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The Active Pursuit Of Joy

I believe in compassion, kindness, and self-love. I seek joy through generosity to others and myself. I love swimming, biking, books, music, and cooking delicious food for my loved ones.


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Commit to Recommit

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Hello friends, my apologies for my delay in posting, but I’ve been a little out of routine the last few weeks. As such, I thought this was the perfect time to share one of my most important health mantras: Commit to Recommit. Sometimes, in life, I get on a nice workout roll. It takes time, but once I have created a habit, regular workouts can almost seem easy. But other times, for whatever reason, something derails me, maybe work is crazy busy, maybe I get sick, get injured, or maybe I go on vacation and step outside my routine for a bit.

Often, falling off the wagon is accompanied by feelings of guilt, disappointment, or even self-loathing. Depending on the duration or the extent of the fall, you may feel like you’ve lost all the progress you’ve made, and you’re doing yourself a disservice. But, the reality is, there are times when I have needed the rest more than I needed to work out. Sometimes my emotional needs take precedence over my phsyical ones. I do my best to keep these times at a minimum, because as I’ve said, I strongly believe that everyone needs to be active in order to be healthy. So, one of the first commmitments that I made to myself when I changed my lifestyle was "I commit to recommit".

Committing to recommit is a philosophy that can be applied in the moment. Sometimes people make a bad food choice, and are so consumed by the guilt and anger at having done so, they keep on eating bad foods for the rest of the day. If you make a commitment to recommit, it is easier to say "Ok, I ate a doughnut, now I'll have salad to balance it out". Don't let perceived failure derail you.

Committing to recommit also is something that I apply to my way of life, recognizing that for me, sometimes it will be harder for me to workout than others, for any number of reasons. I believe that sustainable health goals can only be reached when you are gentle with yourself, and you allow yourself time for rest, and recreation with your loved ones. But, committing to recommit means that I never forget, even during a rest time, that my healthy lifestyle is a priority and a commitment, and that commitment is for always.

When I was in my long, slow gain that took place from when I moved in with my former roommates until last December, the commitment to recommitment was what kept it from being a really major gain. Working out fell out of habit for me, but that meant that most weeks I would still have at least one workout, and that I’d still have lots of walking most days. I also continued to eat healthily, the majority of the time. The commitment to recommit was that push in the back of my mind saying “Ash, you promised yourself, and you’re going backwards…”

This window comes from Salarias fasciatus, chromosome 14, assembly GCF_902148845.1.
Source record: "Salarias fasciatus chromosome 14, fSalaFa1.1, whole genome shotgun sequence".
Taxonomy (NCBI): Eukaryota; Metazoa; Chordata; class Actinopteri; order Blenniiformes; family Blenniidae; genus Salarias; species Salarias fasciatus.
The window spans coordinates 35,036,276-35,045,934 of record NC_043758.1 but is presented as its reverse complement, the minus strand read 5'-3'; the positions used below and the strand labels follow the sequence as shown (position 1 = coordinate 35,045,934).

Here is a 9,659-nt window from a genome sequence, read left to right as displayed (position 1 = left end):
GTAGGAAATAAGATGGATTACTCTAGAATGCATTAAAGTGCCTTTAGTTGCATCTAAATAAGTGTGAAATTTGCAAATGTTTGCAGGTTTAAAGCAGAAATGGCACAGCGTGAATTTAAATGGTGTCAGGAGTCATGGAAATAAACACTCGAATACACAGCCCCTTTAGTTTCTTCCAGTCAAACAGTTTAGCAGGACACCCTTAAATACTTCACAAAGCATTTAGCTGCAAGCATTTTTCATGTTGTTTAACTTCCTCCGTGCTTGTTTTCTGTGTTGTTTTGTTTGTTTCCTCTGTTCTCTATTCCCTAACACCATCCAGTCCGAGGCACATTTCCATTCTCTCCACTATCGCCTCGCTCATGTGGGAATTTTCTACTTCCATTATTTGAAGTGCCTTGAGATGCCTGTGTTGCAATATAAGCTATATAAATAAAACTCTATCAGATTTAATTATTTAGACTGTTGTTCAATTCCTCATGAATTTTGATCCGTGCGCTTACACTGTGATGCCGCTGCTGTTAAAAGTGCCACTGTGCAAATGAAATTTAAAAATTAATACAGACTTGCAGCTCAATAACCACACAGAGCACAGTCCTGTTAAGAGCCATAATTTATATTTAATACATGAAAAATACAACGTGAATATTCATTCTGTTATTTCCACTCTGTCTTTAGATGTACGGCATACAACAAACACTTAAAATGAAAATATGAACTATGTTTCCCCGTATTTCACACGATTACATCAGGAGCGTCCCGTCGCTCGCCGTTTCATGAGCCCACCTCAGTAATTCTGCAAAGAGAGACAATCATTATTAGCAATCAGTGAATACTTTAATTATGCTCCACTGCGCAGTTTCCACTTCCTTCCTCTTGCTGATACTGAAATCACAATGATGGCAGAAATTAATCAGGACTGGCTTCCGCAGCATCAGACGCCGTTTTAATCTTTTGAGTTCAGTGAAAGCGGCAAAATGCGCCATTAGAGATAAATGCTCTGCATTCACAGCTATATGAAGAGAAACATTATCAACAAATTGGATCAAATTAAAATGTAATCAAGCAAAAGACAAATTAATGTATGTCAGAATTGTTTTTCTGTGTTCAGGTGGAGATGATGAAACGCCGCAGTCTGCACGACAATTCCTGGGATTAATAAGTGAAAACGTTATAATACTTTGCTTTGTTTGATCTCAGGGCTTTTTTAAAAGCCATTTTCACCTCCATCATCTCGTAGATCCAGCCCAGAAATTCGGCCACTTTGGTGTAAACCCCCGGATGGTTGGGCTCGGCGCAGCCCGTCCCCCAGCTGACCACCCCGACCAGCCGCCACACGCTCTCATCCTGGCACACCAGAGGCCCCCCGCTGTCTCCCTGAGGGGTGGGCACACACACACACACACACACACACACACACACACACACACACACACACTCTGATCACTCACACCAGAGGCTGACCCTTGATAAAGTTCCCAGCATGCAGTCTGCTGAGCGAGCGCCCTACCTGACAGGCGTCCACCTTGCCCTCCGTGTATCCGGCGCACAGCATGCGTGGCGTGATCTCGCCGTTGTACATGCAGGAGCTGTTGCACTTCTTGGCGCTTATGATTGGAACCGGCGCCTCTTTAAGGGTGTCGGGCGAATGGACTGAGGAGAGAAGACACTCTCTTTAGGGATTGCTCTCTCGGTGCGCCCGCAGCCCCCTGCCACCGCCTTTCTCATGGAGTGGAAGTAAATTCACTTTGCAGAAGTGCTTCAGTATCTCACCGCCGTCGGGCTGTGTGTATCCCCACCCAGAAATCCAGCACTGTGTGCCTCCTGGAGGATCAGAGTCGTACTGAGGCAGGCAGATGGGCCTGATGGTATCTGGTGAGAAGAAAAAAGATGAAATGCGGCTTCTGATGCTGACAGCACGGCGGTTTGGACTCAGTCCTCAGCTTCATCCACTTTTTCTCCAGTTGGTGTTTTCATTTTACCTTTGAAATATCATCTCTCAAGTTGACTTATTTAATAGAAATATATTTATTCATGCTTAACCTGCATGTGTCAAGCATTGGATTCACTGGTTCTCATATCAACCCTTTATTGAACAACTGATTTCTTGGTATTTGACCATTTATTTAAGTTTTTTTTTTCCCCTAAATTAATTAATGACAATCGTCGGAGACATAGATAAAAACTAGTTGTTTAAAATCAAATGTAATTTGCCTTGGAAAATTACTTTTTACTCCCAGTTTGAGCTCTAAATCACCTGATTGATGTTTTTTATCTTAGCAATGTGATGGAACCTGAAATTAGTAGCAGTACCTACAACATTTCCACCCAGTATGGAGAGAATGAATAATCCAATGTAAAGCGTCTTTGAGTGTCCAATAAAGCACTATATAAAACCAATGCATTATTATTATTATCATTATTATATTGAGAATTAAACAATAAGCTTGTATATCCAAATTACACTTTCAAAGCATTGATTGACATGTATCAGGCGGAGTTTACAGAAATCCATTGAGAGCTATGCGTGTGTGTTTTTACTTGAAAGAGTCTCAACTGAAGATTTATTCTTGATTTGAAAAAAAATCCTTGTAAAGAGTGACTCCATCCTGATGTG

I will admit that I did not do a good job at staying stoic during that time. I felt a lot of guilt. I felt frustration and disappointment. I felt a fair bit of a body hate and self loathing. I do not claim to be perfect. But, it was the commitment to recommit that prevented me from throwing caution entirely to the wind. It was the knowledge that eventually I would be getting back on track, so I didn’t want to go too far down the rabbit hole.

When I finally did fully recommit, in January, I hit the ground running. Sure, mornings were hard, but I wasn’t completely out of shape, because I’d still been doing a bit of exercise here and there, with the knowledge that it was something that I needed to be doing more regularly.

Making the commitment to recommit is a more gentle way to approach weight loss. It means that you don’t need to beat yourself up for any little error, it means you move on, and make tomorrow a little bit better. Sometimes, you can fall off that wagon so badly that it doesn’t seem to be in sight anymore. But, at the end of the day, if you commit to recommit, you know that wagon is there for you to jump back on whenever you’re ready. If you need that break, take it, and try to be gentle with yourself. When you make the commitment to recommit, and you put faith in your ability to do what needs to be done, you are setting yourself up for a lifetime of success. A few lbs here or there mean nothing in the face of a promise that you make to yourself to keep coming back, re-centre, and make your commitment to your health and well-being a life-long priority.

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The Active Pursuit Of Joy

I believe in compassion, kindness, and self-love. I seek joy through generosity to others and myself. I love swimming, biking, books, music, and cooking delicious food for my loved ones.

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